The other descriptors of age are a matter of mindset:
Relative Age – How old a person feels comparatively in a group or team setting
Social Age – How old “society” perceives a person to be
Subjective Age – An individual’s sense of his or her own age
Realistically, Boomers will have to be prepared to re-think traditional compensation progression schemes as well as positioning, role shifts and titles for longevity in the workplace. Batons have to be passed (to younger or sometimes older colleagues) at the same time talent of any age must be retained to have sustainable organizations. Resistance can come not only from employers, but also from how individuals see their Subjective Age and Relative Age. They may be discounting their own potential longer term more than others do.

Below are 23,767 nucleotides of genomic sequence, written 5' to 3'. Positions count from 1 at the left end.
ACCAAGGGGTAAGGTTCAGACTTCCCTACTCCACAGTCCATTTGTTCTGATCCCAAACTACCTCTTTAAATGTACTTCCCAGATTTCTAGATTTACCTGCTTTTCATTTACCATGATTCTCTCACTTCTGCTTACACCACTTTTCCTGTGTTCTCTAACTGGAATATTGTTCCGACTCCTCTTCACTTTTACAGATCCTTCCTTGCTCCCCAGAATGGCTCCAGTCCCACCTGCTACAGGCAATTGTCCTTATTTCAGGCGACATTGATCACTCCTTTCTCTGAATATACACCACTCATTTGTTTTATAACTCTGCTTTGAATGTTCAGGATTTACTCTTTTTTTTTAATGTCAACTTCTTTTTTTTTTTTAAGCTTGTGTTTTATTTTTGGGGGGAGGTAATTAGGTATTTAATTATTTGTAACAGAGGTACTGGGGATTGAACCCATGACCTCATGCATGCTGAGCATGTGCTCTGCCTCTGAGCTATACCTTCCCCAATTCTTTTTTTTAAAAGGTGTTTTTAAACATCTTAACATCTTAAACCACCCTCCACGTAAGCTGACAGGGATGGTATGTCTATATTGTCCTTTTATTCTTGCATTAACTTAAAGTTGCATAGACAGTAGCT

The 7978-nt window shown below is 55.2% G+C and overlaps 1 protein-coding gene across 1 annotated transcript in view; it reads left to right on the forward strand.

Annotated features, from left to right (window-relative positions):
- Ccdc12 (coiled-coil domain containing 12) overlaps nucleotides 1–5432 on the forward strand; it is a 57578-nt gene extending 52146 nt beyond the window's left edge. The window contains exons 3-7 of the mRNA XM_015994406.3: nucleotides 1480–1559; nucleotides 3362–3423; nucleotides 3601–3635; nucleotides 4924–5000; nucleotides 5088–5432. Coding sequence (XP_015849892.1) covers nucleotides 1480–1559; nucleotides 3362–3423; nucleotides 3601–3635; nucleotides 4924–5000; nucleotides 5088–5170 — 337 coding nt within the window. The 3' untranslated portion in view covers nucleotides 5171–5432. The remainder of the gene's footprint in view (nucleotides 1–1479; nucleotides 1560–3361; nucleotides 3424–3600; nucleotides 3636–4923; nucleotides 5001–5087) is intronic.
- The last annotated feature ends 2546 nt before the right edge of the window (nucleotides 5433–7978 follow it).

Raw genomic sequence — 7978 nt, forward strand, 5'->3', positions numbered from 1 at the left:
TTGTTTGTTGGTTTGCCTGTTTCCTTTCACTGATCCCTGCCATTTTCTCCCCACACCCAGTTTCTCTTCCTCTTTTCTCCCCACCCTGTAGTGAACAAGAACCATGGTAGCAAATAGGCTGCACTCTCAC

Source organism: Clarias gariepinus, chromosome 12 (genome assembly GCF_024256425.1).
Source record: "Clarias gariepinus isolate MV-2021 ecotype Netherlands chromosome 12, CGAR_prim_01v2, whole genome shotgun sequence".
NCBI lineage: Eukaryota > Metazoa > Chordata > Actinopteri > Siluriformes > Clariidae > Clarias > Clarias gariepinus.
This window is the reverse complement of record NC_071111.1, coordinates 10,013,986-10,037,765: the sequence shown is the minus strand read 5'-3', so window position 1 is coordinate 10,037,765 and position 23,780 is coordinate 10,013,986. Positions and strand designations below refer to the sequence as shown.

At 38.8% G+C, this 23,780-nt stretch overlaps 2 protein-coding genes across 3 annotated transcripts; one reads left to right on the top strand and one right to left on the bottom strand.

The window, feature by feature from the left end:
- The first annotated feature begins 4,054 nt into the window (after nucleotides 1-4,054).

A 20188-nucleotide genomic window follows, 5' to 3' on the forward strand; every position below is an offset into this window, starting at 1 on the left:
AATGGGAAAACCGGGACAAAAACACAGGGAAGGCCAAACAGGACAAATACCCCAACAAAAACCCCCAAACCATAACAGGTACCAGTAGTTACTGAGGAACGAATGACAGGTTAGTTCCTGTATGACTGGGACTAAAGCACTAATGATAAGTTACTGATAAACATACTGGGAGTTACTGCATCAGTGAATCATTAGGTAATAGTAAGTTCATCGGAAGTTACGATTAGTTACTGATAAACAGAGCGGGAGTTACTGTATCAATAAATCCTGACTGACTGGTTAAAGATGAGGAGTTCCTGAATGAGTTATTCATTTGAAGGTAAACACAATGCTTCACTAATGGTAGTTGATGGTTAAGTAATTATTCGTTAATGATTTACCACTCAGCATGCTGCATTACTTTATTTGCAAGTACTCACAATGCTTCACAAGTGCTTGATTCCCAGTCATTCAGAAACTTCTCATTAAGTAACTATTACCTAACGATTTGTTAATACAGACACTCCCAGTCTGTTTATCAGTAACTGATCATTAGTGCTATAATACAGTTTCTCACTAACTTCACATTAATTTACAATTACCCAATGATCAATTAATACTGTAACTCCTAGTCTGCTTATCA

Show confidence in your abilities and value. Convey energy, enthusiasm and flexible thinking to dispel possible preconceived notions of age.
The authentic age dialogue is well worth mounting in order to maintain the economy and individual needs, the strength of organizations and the benefits of a multi-generational environment. A candid and careful assessment of what I am calling “authentic age” is valuable ammunition for anyone eager to stay relevant and happily employed.
Contact us by email for analysis of your “authentic age” and support to maximize your self-advocacy.
© Phyllis Weiss Haserot 2018.
Phyllis Weiss Haserot, president of Practice Development Counsel, helps organizations and individuals solve inter-generational challenges among work colleagues and with clients to achieve better productivity and knowledge transfer, retention, succession planning and business development results. Connect with her through email, twitter, or LinkedIn